The Black Bisexual Experience: Intersections Can Electrify To Save Lives


The National Black Justice Coalition, America’s leading Black LGBT civil rights organization focused on federal public policy, hosted the 5th annual OUT on the Hill Black LGBT Leadership Summit in Washington, DC, from September 24-27, 2014. As a black bisexual cisgender woman identified person attending Out on the Hill was an honor and a deep privilege, because often I enter into a space, event or organization being able to only honor one part of myself, instead all of me. From the very beginning of OUT on the Hill I was able to celebrate my blackness alongside my bisexuality to showcase what the black bisexual experience can really be.

junejordanquoteI was also honored to present at the OUT on the Hill conference, and joined legendary black LGBT icon ABilly S. Jones-Hennin and black bisexual psychologist Shervon Laurice, MS, LCPC, LPC, RYT on a panel at OUT on the Hill (OOTH). From the very beginning of our conversations with OOTH organizers ABilly and I realized the historic importance of our presentation and panel. There have been few resources developed and dedicated to the black bisexual experience even though black folks have been central to the development of bisexual culture and community. As well many of the health, physical/sexual violence and mental health disparities so often reported by bisexuals are also experienced in black communities.

In fact for me I’ve considered my blackness a superhero add-on to my work in bisexual communities and my bisexuality a major asset to my work supporting black and people of color communities. Personally my own diverse background as black person with West Indian roots and American Indian ancestry has impacted my approach to all culture. I call myself “alternablack” not because my experience is alternative to black folks but because of how I look or how I sound, people often assume that my experience is different from other black people when it is not. I experience racism on a daily basis and survive. I regularly am followed by security in the grocery store and every time I fly, I am selected for further security checks. Being black is an every day, every hour and every second experience that I celebrate because my blackness can be a strength and in fact, my blackness is badge of honor that taught me a great deal about how to survive in a world where many will struggle to accept me.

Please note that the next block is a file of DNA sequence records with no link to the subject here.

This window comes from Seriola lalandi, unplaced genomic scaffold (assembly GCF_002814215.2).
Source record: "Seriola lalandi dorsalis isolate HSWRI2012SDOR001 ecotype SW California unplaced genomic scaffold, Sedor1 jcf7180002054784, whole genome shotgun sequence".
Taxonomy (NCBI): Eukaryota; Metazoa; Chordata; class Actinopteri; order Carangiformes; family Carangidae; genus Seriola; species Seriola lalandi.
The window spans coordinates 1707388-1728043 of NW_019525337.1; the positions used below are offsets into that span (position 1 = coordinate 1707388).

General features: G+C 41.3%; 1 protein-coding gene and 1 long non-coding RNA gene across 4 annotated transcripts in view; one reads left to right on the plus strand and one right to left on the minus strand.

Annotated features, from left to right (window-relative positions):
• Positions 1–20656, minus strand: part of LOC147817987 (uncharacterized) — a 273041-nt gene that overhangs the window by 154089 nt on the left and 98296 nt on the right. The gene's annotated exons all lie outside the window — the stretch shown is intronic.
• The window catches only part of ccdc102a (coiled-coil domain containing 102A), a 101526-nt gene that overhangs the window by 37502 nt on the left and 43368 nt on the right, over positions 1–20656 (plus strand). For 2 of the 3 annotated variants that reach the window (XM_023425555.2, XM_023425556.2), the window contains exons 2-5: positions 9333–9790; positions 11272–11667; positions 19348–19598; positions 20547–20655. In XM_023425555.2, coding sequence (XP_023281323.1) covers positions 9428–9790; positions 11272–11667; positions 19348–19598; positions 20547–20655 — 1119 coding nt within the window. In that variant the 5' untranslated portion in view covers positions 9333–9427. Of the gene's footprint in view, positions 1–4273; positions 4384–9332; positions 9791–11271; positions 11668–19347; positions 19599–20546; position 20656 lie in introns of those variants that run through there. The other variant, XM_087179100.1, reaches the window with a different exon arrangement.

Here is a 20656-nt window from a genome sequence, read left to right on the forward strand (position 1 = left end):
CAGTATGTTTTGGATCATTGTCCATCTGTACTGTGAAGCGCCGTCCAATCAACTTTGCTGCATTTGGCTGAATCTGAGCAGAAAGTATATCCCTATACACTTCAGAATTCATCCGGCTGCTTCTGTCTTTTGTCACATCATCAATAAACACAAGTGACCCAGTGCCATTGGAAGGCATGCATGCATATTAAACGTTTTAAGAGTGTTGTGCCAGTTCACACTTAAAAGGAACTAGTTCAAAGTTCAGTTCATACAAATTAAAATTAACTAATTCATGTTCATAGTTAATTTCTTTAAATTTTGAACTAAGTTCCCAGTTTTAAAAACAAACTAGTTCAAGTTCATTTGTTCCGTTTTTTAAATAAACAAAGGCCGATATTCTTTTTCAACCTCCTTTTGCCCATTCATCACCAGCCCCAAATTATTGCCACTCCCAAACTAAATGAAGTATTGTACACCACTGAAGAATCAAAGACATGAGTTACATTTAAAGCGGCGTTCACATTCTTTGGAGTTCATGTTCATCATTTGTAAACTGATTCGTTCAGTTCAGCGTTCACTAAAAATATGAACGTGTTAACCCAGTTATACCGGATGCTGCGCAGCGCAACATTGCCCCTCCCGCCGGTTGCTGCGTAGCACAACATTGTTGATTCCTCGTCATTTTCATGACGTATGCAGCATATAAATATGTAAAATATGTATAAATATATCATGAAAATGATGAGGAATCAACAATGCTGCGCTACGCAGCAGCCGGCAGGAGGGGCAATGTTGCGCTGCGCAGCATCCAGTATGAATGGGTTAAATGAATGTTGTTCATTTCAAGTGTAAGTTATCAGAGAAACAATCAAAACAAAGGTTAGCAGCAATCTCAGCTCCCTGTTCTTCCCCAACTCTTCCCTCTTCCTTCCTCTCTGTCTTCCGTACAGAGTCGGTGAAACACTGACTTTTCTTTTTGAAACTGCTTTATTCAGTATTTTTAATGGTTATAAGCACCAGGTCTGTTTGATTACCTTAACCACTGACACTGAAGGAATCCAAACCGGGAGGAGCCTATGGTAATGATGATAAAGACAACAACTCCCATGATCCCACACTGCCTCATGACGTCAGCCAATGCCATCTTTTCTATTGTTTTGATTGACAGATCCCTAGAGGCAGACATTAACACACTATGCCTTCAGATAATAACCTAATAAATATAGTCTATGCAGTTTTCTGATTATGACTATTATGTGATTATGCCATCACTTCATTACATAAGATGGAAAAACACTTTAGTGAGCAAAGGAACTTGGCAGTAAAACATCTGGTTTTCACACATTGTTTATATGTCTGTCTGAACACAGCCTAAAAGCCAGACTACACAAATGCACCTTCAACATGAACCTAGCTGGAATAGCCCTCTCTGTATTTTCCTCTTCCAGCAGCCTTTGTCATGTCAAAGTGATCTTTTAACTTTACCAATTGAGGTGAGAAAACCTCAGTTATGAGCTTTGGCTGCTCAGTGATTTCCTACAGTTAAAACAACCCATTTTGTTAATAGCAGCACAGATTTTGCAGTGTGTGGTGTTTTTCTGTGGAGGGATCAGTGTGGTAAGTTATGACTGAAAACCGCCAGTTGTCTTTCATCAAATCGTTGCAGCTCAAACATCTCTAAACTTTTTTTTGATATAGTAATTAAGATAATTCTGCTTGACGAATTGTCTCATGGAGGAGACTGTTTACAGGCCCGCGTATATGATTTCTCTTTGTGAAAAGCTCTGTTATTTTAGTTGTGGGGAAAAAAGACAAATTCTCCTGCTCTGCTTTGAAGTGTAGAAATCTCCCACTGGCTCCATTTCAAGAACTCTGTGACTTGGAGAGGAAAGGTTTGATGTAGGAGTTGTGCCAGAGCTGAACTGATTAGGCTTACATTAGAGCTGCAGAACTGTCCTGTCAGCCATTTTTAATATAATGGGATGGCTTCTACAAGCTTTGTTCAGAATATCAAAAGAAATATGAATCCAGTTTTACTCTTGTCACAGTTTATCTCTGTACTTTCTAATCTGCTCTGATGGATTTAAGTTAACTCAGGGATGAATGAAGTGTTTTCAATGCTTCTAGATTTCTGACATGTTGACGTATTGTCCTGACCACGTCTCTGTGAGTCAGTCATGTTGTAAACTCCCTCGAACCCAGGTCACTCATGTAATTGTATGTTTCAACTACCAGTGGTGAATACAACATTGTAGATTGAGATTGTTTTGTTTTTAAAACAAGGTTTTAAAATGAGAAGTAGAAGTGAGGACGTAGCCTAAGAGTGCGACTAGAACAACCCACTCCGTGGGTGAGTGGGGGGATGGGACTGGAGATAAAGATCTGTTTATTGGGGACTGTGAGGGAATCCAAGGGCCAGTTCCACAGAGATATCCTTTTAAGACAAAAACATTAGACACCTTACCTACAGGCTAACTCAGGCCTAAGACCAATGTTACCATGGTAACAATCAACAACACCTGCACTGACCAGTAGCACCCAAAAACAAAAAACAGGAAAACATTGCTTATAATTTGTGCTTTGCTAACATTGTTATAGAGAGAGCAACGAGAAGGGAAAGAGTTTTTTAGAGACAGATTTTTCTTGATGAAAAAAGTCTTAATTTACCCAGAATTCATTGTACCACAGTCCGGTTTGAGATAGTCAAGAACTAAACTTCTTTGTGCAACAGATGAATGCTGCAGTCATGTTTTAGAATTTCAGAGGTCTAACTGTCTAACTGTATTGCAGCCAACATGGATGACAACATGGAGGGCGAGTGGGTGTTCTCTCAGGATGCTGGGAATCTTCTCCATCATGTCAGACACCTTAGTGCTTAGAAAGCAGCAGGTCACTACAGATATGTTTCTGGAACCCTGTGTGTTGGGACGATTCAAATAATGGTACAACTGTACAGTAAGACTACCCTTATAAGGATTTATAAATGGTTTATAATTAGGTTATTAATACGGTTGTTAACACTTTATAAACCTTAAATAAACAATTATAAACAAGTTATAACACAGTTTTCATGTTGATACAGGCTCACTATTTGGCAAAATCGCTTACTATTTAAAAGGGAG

nbjc_faithMy history of being a black American has also shaped how I approach my health because my family history includes cancer, heart disease, auto-immune diseases, obesity, high cholesterol, mental illness, and high blood pressure. In fact, as a child I was often educated by my family and community about the health concerns I needed to be conscious of. Having that education has allowed me to recognize risk factors for what they are, opportunities to get better and save my life. I’m thankful that my blackness and my personal culture has functioned as a bridge for my bisexuality as well so the risk factors I face as a bi person are not always multiplied, sometimes and in some ways I can actually use my various intersections of identities to supercharge my approach to health. To give me strength and courage to keep going to the doctor, and to keep challenging myself to keep getting healthier.

11-BiHealth